The Battle for a Safer Bangladesh Goes On
In this world, it’s all too clear that profitability is the business driver, not safe, ethical working conditions. That means, at least to my way of thinking, that those of us who create the demand are as much responsible for the poor working conditions as the Bangladeshi factory owners and managers who permit them.
“Social accountability has moved beyond the ‘cut-and-run’ mentality prevalent in the apparel industry of the '80s to a more enlightened model of capacity building,” according to my colleague, QCA executive director for compliance, Dee Fenton. “It’s not about a code of conduct, it’s whether a company is actively monitoring their supply bases and what they do with the information collected in audits.”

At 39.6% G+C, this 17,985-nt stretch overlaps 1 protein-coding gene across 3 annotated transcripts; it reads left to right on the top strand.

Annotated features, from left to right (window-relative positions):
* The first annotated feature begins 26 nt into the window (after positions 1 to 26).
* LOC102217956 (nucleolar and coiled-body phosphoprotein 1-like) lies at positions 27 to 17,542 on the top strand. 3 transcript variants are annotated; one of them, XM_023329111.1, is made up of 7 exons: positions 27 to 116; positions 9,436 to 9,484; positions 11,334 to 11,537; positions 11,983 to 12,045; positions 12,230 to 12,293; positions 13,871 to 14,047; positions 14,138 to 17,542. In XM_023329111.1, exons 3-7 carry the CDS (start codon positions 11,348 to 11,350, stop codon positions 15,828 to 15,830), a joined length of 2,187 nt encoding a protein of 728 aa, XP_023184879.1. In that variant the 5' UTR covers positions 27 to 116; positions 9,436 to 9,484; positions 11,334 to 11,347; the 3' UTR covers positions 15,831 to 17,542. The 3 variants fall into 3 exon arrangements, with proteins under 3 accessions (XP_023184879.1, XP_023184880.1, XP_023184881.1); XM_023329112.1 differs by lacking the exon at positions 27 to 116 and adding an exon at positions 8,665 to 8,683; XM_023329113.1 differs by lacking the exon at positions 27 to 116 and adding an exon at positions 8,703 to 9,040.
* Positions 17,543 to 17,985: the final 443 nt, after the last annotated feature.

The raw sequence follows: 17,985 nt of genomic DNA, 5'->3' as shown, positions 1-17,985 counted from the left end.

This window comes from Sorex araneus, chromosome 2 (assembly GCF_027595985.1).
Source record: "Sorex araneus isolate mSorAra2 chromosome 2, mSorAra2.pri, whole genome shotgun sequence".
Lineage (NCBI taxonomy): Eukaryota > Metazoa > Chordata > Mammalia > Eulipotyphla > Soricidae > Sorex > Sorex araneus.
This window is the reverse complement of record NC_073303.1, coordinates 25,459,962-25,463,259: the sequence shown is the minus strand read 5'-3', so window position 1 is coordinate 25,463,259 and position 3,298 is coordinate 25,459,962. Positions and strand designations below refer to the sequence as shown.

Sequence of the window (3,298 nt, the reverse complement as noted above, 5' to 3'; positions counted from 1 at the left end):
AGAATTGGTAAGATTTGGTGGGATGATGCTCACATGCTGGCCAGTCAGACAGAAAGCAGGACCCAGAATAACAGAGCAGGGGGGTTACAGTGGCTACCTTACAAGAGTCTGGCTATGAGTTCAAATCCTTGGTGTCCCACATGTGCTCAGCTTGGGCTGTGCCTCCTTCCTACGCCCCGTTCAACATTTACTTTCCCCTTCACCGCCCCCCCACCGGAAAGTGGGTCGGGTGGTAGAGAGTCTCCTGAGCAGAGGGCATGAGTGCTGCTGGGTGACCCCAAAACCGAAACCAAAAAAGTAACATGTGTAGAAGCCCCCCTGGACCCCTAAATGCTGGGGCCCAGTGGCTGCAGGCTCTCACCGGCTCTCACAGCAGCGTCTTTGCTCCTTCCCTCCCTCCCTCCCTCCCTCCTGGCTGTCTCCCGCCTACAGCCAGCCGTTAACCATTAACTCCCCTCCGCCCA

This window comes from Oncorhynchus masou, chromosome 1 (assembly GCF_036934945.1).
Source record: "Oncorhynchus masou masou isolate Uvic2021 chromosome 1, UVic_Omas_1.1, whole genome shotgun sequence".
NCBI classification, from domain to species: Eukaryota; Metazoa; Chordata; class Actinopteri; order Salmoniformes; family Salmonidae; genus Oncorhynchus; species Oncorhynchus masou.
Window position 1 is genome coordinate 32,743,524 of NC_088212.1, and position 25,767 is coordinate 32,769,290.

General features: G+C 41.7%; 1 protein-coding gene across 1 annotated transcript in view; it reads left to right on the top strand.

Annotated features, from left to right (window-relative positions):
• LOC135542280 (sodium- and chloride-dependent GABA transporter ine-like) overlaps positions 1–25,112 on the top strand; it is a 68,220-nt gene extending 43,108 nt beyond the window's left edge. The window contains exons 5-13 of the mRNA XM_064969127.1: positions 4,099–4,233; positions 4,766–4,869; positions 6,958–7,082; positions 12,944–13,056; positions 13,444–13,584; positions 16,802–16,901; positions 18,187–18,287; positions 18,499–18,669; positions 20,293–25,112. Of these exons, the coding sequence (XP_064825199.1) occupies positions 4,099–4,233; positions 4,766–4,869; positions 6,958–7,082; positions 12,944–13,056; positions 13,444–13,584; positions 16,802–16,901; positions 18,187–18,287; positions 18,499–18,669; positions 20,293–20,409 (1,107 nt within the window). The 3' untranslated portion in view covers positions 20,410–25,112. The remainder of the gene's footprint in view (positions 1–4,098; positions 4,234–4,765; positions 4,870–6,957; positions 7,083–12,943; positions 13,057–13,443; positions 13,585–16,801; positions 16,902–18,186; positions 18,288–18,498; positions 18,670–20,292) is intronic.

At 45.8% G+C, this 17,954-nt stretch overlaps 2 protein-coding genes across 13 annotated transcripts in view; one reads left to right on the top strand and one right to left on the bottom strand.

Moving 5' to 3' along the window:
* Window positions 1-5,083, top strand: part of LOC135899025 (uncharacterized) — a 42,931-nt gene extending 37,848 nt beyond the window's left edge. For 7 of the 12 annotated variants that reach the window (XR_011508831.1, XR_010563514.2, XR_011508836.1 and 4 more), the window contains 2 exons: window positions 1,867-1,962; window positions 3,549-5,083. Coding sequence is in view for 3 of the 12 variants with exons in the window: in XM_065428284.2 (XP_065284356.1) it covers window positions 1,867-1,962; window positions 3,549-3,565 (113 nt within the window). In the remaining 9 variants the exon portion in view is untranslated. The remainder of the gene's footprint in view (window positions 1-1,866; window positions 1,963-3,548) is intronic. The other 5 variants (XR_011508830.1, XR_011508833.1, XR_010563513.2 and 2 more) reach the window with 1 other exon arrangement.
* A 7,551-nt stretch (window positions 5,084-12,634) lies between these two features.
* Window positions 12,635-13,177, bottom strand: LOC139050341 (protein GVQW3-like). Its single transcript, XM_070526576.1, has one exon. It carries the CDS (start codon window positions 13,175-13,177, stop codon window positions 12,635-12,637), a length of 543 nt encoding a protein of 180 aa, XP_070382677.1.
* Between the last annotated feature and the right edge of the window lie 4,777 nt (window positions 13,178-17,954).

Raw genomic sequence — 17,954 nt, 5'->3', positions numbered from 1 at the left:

While it’s encouraging to see the challenge in Bangladesh being addressed by organizations like the alliance and the accord, it’s disappointing that the fragmented approach means that it’s not as effective as it might otherwise be. The garment industry, like the promotional products industry, needs to be able to speak with one strong voice to ensure that improvements can be made in compliance and factory safety in all parts of the world.
Jeff is executive director of the Quality Certification Alliance (QCA). Prior to that, he was responsible for developing safe and compliant brand merchandise for Michelin. He has worked with brands in publishing, consumer products, broadcasting and film for over 30 years. Follow Jeff on Twitter, and QCA on Facebook.